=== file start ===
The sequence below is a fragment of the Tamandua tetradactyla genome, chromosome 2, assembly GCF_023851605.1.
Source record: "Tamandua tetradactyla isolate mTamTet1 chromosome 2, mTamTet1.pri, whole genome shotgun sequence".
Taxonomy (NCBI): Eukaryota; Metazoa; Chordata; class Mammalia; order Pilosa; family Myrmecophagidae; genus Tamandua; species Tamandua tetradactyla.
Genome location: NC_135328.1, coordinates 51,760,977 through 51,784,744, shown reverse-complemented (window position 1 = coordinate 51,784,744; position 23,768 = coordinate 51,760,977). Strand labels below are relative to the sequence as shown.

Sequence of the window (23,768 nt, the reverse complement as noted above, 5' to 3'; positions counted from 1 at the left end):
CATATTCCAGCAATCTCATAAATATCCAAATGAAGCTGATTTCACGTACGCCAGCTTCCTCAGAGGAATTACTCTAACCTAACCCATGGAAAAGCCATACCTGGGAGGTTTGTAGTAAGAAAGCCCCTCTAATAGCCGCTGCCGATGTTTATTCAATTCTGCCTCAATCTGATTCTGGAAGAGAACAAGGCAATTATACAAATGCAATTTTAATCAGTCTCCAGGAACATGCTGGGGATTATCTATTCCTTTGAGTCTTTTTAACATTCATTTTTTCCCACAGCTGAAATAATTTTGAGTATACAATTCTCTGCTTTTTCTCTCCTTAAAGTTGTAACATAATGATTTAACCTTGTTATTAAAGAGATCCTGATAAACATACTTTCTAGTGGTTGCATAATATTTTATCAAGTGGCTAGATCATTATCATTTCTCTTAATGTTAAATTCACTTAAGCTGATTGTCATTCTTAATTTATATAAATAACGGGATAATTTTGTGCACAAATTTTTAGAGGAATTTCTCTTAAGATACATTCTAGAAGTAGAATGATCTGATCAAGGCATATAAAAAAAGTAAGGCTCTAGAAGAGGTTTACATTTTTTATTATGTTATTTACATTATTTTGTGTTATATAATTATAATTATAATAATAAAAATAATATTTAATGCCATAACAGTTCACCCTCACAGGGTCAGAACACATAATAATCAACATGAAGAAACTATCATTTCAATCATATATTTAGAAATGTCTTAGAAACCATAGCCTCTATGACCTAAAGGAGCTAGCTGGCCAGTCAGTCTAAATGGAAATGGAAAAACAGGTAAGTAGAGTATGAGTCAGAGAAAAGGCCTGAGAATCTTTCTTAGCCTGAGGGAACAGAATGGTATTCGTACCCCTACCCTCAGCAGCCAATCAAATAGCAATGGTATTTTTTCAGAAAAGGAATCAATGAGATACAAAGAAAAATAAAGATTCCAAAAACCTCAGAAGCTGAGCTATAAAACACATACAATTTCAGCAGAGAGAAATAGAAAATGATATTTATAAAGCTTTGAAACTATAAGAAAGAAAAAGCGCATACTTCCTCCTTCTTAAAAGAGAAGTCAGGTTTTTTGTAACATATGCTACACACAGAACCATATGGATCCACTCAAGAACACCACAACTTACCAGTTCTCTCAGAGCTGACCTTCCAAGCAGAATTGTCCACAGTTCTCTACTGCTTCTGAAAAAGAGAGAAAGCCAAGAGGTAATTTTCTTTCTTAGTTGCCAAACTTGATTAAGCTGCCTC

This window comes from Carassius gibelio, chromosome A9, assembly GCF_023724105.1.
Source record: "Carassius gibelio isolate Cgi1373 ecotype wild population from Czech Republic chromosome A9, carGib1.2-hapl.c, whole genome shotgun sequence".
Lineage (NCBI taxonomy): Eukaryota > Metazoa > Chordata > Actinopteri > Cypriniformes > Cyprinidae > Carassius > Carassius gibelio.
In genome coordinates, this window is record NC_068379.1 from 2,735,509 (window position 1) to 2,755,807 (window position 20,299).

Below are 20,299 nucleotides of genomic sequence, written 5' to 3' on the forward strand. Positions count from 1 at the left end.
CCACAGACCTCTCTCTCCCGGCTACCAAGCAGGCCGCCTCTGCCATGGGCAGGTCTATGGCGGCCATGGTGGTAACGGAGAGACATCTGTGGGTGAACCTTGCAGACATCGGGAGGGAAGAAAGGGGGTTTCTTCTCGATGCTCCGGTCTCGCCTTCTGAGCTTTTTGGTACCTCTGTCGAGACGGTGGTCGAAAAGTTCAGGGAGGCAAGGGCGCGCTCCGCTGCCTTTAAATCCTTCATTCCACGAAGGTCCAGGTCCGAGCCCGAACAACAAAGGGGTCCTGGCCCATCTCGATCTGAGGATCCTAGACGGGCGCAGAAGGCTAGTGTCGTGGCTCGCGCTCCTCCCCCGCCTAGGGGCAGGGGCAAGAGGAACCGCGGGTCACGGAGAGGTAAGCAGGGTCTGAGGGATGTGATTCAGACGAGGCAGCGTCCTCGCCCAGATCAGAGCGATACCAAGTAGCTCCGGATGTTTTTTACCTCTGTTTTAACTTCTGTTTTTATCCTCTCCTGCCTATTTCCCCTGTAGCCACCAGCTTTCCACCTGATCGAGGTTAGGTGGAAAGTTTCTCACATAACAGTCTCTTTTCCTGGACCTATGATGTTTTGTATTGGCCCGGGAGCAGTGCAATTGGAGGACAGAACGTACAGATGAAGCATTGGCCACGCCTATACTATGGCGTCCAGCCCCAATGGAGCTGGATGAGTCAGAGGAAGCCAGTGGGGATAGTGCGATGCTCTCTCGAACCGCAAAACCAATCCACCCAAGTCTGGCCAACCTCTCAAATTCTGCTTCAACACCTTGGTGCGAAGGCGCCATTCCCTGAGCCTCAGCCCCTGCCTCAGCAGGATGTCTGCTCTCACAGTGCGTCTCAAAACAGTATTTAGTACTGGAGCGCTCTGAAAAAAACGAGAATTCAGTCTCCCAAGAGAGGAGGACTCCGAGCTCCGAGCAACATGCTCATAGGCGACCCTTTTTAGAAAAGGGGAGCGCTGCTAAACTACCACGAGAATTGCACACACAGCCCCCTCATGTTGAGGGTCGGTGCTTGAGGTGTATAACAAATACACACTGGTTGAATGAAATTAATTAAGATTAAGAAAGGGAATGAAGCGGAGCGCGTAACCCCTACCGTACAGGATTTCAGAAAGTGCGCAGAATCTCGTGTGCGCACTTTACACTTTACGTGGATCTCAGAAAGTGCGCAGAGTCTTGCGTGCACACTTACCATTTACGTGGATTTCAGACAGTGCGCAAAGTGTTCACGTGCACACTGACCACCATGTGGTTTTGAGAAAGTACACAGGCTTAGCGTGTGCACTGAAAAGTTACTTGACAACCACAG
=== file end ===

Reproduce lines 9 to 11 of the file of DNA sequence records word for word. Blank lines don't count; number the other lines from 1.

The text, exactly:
Lineage (NCBI taxonomy): Eukaryota > Metazoa > Chordata > Actinopteri > Cypriniformes > Cyprinidae > Carassius > Carassius gibelio.
In genome coordinates, this window is record NC_068379.1 from 2,735,509 (window position 1) to 2,755,807 (window position 20,299).

Below are 20,299 nucleotides of genomic sequence, written 5' to 3' on the forward strand. Positions count from 1 at the left end.